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Pakistan’s first international social media summit

Pakistan has over 3 million social journalists and the number is increasing with the passage of every day with 6.2 million users on microblogging site Twitter and over 4 million social network Facebook users already. This was observed by top bloggers, twitteraties, netizens and other experts from Pakistan, Indonesia and Egypt at Pakistan’s first international social media summit jointly organised by the US Consulate in Karachi, PC World, Intel, iRaffles Systems, Newsweek, CityFM89 and the Express Media Group.

International participants included Mohamed El Dahshan (Egypt), Hanny Kusumawati and Anandita Puspitasari (Indonesia), Rebecca Chiao (Egypt), Ong Hock Chuan (Malaysia), Claire Diaz Ortiz (US) and Karim Osman (Netherlands), as well as Two bloggers, one from the US and the other from the Netherlands, participated via Skype.

Addressing on the occasion, US Consul General in Karachi William Martin said Pakistan is one of the fastest-growing Facebook- and Twitter-using nations in the world with the official data revealing that it is the ninth nation which uses Twitter the most.

“There are over 4 million Facebook users here while the US Consulate Karachi’s Facebook page has over 30,000 fans,” he added. “The per capita internet-access rate in Pakistan is between 10 percent and 15 percent of the total population – more than double that of India and even at the most conservative estimates roughly 20 million Pakistanis are online – equivalent to the population of 4 Singapore’s.

“Pakistan has a lively, active blogging community, where over 3 million citizen-journalists can freely report on and discuss any topic.

“During the last year’s floods, I saw the social media network shining the light on this situation and many others,” said Martin. “The social media really does create a global village and it is an honour to be here with so many distinguished citizens. I am struck by the talent, the imagination and the commitment I see. You all validate, you all energise my enthusiasm, my optimism for this great nation Pakistan. From where I stand, the future looks bright. I see leaders and visionaries that will help realise the vast potential of the Pakistani people,” he said.

Talking on press freedom in Pakistan, the US Consul General said the freedom was earned over time through the sacrifices of people especially the media community. “We must never forget the journalists who were killed or injured as they sought to report on the challenges facing us today. They have been as brave, as selfless as any soldier on the battlefield. I know that there are people here today that take extraordinary risks to enlighten us all of the truth. Nobody embodied this commitment more than Saleem Shehzad, who was senselessly murdered trying to pursue this truth. But there is no doubt that his work will continue and others will pick up the baton and carry on.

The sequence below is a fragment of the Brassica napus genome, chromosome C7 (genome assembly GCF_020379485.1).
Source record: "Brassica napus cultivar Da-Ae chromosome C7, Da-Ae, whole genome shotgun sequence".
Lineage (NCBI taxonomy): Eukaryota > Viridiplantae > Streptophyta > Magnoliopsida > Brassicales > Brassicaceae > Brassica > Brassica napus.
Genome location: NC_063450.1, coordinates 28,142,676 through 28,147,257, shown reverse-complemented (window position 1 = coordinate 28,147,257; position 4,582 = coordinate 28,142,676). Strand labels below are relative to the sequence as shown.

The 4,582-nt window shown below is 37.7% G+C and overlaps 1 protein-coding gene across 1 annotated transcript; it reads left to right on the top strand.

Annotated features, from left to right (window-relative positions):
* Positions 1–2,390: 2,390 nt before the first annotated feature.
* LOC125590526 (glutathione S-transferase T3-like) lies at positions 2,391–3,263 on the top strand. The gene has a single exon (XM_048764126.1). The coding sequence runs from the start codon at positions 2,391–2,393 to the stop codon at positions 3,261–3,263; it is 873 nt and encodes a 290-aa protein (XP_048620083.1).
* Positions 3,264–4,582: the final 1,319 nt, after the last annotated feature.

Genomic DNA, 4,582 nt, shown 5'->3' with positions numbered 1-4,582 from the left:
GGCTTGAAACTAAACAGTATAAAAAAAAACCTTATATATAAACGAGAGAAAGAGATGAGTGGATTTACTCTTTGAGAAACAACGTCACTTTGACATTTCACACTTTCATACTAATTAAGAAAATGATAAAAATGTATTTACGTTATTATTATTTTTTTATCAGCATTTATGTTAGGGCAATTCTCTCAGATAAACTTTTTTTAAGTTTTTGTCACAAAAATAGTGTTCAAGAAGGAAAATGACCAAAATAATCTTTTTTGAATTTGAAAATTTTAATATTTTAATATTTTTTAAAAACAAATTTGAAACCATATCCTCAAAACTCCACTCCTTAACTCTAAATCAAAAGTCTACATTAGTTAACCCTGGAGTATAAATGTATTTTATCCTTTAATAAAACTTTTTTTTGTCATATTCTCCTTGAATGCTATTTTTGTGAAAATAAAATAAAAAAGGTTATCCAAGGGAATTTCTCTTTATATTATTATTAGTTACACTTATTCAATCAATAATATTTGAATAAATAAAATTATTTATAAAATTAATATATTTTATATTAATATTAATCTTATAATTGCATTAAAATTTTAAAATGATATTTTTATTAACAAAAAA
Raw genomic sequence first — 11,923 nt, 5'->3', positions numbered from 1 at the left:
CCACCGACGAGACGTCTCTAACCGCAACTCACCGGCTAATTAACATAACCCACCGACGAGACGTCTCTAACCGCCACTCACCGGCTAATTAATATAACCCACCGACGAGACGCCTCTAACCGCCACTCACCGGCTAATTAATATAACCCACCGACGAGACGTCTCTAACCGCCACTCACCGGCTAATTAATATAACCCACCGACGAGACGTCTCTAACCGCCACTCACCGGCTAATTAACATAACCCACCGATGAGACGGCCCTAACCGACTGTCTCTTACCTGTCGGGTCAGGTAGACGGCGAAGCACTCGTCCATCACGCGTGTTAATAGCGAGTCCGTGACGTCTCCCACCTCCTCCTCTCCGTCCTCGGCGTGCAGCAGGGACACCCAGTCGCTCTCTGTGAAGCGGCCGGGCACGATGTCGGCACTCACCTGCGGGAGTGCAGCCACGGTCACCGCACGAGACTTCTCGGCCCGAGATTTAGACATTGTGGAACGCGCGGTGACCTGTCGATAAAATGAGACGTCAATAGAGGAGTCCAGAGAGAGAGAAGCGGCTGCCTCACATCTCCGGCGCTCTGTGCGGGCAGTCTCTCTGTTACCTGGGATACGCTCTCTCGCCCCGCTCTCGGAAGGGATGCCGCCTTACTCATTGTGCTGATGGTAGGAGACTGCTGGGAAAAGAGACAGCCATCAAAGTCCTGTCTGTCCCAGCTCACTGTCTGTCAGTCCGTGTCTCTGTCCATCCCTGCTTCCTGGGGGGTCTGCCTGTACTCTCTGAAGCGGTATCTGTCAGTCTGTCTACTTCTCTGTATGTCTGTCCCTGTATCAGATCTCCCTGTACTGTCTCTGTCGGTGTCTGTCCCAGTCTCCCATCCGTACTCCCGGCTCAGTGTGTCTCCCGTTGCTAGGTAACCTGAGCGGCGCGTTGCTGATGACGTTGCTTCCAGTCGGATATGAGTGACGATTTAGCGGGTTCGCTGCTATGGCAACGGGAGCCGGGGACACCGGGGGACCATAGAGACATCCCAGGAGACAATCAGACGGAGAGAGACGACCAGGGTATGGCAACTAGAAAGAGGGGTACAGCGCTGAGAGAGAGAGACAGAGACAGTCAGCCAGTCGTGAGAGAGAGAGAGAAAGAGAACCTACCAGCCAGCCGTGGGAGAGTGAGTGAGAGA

Renowned journalist Kamal Siddiqi said that social media is the best platform where different social problems and taboos can be discussed easily, which are not being reported by the traditional media.

“Recently the Pakistani media has started utilising citizen journalists and blogging on their websites,” he said, “I believe that social media will not disturb traditional media, but it will help the media to get information rapidly.”

The event began with a panel discussion on ‘Education and Good Governance, Women and Social Activism in New Era of Media’, and ‘Monetizing Your Social Media Space’.

These discussions were followed by 20 different breakout sessions with five sessions underway simultaneously on different aspects of social media.

Egyptian blogger Mohamed El Dahshan shared the uprising of his people and the successful removal of president Hosni Mubarak. “About 18 million people participated in the national referendum after Mubarak’s removal which is a significant turnout as before people didn’t really trust elections,” he said.

El Dahshan says the revolution would have happened if social media was not there, but it would have taken a little longer, social media allowed people to come together, organise and motivate themselves. It gave people an outlet to vent their anger,”.

“Social action is collective action. If the government tells you you’re on your own and everybody is happy, you are afraid of doing things. But social media changed that. It helped bring together people who were upset about the same things.”

He says the biggest social media platform that contributed towards helping people during the revolution was Facebook. He also says there were influential blogs but Facebook had groups with hundreds and thousands of members, people who had been victims of “brutality”.

“Twitter was super important during the revolution, it helped us get live updates,” he says.

Tentacles of social media: With great power comes great responsibility:

Sherbano Taseer said the social media has created an online arena where people can talk about the grievances about their governments – referring to the Arab uprising.

“During the Japan earthquake and tsunami, for many people Twitter became the mode of sharing news with their family and others. Just imagine that the videos put up by common people in Japan followed by the tsunami received 17 million views in one night,” she added.

“Citizen journalism is good for Pakistan. In the mainstream, all that sells is gore. In my father’s case they took his comments which were about humanity and turned them into something religious.”

Pakistani minorities and blogging:
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The scribe as a resource person said the tragedy with the minorities in Pakistan has been that they are always viewed with an eye of skepticism. In every field they are treated with extreme indifference and apathy. The plight and problems of the minorities have never been included in the national political agenda. And even so called independent media ignored religious discrimination, bigotry, hatred and injustice towards them – referring to the situation of minorities in Pakistan and mainstream media.